By Charlene Muhammad
A recent study indicates that Black workers stand to lose critical unionized public sector jobs from threats to unions in L.A. County.
According to the report, “An Ongoing Demand for Los Angeles: A Bright Future Requires Organizing More Black Public Sector Union Workers,” public sector jobs and unions that represent such employees contribute to the economic and social stability of the Black middle class in Los Angeles.
The 730 Black workers surveyed by the Los Angeles Black Worker Center found that L.A. County Black public sector union workers earn more than their non-union counterparts, and report more stable communities and longer careers. In addition, higher wagers and better benefits allow them to care for their families, the workers reported.
The document was produced as collaborative of the Los Angeles Black Worker Center, the Advancement Project, the Los Angeles County Federation of Labor, and six members of the LA Fed whose members agreed to be surveyed (AFSCME 741, AFSCME 2325, AFSCME 3090, AFSCME 3947, SEIU 721, and SEIU 1000).
The unions presented the report to elected officials of the City of Los Angeles and the county via an open letter in the spirit of partnership. Their aim is to find public policy avenues to expand pathways for Black workers to good public sector jobs, jobs they hail as pillar of Black community health.
The feedback has all been positive, according to Michael Green, regional director for Service Employees International Union Local 721.
“I know right now that a pipeline to create more access for our Black community to gain employment in the public sector has not been as fruitful as it should be … One of the things that we wanted to talk about was to create more access to the pipeline and also the attacks on unions,” Green told the Sentinel.
Nationally, according to the open letter, the U.S. Supreme Court’s decision in Janus v. AFSCME declared open season on public sector unions.
The case involves Mark Janus, who was the plaintiff and a a former child support specialist for state government in Illinois. The Supreme Court ruled June 27, 2018 that government employees like him could not be forced to pay a government union as a condition of working in public service. He stated in an online post that he briefly public sector work, and when he returned, even though he didn’t belong to the union for his field, it had power to exclusively represent over 90 percent of state workers in Illinois, and automatically deducted money from his paycheck, whether he supported the union’s politics and policies or not.
Janus called the ruling a tremendous victory for workers’ rights. Union representatives called it a decision that ended fair-share representation in government unions which pose an existential threat.
“Many understood it as part of a decades-long campaign against the public sector overall. It should also be understood as an attack on Black life,” the letter continued.
“That should be shocking, because most of the time 20 percent of Black working adults serving the public sector are working for state and federal or local government and historically, the public sector jobs have been critical in the formation of the Black middle class in America,” said Green.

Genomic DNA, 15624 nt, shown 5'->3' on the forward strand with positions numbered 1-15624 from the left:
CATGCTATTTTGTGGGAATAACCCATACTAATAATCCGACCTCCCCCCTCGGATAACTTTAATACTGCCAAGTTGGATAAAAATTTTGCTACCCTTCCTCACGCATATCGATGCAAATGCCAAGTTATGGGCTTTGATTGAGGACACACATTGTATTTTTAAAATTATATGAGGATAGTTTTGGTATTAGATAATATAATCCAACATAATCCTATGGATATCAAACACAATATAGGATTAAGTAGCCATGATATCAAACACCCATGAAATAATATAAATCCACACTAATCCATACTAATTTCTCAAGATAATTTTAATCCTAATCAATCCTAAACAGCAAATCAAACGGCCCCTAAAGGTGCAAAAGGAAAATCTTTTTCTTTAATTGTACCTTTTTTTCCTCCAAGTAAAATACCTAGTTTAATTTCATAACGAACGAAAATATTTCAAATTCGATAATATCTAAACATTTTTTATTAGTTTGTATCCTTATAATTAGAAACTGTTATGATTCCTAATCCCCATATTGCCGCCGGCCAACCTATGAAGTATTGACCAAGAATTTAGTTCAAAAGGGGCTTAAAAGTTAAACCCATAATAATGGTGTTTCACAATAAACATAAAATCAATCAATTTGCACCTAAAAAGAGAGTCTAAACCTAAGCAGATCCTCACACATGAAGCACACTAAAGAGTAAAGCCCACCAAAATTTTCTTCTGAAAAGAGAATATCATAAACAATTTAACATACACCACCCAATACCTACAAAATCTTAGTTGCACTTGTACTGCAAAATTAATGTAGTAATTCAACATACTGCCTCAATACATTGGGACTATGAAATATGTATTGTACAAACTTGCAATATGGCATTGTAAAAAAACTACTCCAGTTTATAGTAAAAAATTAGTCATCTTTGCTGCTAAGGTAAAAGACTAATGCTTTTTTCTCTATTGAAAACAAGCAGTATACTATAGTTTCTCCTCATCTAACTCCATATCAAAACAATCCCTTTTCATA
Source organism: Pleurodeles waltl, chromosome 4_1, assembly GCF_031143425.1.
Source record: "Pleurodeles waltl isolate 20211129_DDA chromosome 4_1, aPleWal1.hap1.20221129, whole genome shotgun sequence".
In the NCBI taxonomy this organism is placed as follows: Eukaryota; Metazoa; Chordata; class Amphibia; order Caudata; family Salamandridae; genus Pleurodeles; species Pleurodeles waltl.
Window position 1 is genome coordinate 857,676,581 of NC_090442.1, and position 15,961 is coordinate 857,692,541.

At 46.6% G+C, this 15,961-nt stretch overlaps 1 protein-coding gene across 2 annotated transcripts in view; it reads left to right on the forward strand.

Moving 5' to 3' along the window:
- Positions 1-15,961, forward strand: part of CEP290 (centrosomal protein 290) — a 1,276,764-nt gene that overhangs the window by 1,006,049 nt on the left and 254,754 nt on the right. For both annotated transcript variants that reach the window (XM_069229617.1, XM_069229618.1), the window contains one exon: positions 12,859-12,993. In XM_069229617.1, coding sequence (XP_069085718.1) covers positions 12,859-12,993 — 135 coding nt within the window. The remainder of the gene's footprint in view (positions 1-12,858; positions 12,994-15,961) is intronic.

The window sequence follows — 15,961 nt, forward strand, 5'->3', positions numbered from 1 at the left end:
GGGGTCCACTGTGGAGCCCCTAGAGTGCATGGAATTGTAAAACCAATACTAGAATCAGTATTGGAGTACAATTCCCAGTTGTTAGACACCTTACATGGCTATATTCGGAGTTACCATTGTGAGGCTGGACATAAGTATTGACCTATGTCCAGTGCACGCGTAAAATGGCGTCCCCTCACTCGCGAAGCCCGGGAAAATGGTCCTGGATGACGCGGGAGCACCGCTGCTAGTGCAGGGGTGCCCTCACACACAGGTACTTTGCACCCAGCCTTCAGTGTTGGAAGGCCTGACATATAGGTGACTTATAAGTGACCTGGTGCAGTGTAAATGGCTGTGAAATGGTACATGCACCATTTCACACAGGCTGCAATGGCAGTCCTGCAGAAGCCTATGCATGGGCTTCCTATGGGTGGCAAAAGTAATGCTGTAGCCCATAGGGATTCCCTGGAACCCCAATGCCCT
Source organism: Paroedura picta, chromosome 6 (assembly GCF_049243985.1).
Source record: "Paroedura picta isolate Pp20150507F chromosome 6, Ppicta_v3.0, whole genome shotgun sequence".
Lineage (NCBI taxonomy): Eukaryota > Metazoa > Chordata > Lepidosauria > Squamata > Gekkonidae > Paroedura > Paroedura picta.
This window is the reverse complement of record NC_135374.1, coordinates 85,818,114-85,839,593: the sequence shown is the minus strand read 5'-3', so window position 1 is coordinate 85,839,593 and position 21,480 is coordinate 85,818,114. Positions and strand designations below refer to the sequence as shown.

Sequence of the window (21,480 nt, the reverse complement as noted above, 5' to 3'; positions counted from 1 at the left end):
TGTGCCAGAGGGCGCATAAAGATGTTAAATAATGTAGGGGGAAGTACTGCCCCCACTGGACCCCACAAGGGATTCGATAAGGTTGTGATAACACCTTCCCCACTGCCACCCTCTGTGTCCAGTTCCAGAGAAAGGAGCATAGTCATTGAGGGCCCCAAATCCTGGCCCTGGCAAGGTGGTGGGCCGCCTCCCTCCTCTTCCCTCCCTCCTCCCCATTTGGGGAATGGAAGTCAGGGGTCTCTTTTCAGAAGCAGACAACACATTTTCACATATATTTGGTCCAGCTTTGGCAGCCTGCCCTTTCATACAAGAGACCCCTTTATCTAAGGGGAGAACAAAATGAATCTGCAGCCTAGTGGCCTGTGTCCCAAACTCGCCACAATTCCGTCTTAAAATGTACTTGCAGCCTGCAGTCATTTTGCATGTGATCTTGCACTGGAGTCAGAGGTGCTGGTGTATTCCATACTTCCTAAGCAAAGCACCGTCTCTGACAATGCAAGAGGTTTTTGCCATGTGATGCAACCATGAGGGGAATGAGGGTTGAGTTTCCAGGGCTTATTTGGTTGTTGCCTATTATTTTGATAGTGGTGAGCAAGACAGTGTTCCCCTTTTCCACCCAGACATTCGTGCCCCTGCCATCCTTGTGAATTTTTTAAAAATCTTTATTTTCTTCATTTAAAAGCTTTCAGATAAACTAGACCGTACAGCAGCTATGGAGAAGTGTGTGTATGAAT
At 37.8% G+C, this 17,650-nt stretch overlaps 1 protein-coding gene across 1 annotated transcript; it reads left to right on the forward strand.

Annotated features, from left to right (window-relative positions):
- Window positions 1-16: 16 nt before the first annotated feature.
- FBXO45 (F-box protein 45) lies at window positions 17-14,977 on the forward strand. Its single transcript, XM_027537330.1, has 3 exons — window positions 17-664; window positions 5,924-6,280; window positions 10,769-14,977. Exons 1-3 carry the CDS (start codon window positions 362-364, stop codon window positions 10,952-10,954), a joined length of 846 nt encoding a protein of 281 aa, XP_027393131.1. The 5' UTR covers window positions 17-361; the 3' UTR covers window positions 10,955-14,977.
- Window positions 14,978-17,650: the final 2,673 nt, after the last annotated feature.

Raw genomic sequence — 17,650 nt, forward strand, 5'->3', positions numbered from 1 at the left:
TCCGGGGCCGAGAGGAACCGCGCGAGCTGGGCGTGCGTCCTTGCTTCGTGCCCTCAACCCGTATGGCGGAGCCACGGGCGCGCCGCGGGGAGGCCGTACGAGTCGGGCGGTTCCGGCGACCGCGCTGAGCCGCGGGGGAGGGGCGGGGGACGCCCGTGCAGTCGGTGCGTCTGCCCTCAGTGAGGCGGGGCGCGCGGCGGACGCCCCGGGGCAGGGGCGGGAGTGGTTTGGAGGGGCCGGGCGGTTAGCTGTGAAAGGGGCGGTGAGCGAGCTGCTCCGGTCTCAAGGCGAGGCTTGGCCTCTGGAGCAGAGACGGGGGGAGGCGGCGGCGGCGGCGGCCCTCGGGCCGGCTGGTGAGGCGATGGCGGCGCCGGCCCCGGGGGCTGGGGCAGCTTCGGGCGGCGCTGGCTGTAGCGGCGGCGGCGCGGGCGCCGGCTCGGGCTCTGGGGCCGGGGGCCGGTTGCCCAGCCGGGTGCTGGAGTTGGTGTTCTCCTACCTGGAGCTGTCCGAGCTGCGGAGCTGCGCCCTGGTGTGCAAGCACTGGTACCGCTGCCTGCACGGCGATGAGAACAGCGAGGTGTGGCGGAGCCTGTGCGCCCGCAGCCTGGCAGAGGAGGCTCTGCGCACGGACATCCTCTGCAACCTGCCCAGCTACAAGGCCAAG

In honor of slain civil rights leader Dr. Martin, who’s birthday was commemorated worldwide on January 21, union representatives wanted to bring the issue to the forefront and rekindle the pipeline to get more community, local and state governments, and elected officials to work with them to create more opportunities for Black employment in the public sector, Green stated.
The workers surveyed further found the L.A. County Black public sector union workers have held their jobs much longer than Black private sector workers. For instance, 44 percent of Black public sector union workers had been in their jobs for more than 15 years, according to the report.
“Our communities aren’t very segregated by income, and when you hurt our middle-class, you hurt all of us,” said Lola Smallwood-Cuevas, founder of the Los Angeles Black Worker Center. “Generations of public service through unionized jobs have allowed families to buy homes and have kept communities together through hard times. By attacking that source of community stability, Janus was a straightforward attack on black life,” she added.
Other findings showed how vital unionized public sector jobs are to Black communities facing disproportionately high unemployment, underemployment and poverty rates. Numerous Black workers told surveyors that union employment helped them purchase or stay in their home and significantly more public sector union workers than non-public sector workers receive health, vision, dental and retirement benefits, according to a release issued by the union collaborative and its partners on January 11.
As well, unionized public sector benefits include education, paid family leave, licensing assistance and paid sick days, which are virtually non-existent among non-public sector workers, the report went on.
“I’ve been active in my union for 15 years,” says Collee Fields, raining and Services Coordinator for the City of Compton and the President of the American Federation of State, County and Municipal Employees (AFSCME) Local 3947.
“My mom was a steward, and my grandfather was in his union when he worked at the MTA. I grew up with the union. It’s been a blessing to have this job. It’s important for the Black community to have greater access to a public sector job like mine,” stated Fields, who credits her job’s benefits with allowing her to care for her daughter and grandson throughout her daughter’s kidney transplant.
This article originally appeared in the Los Angeles Sentinel.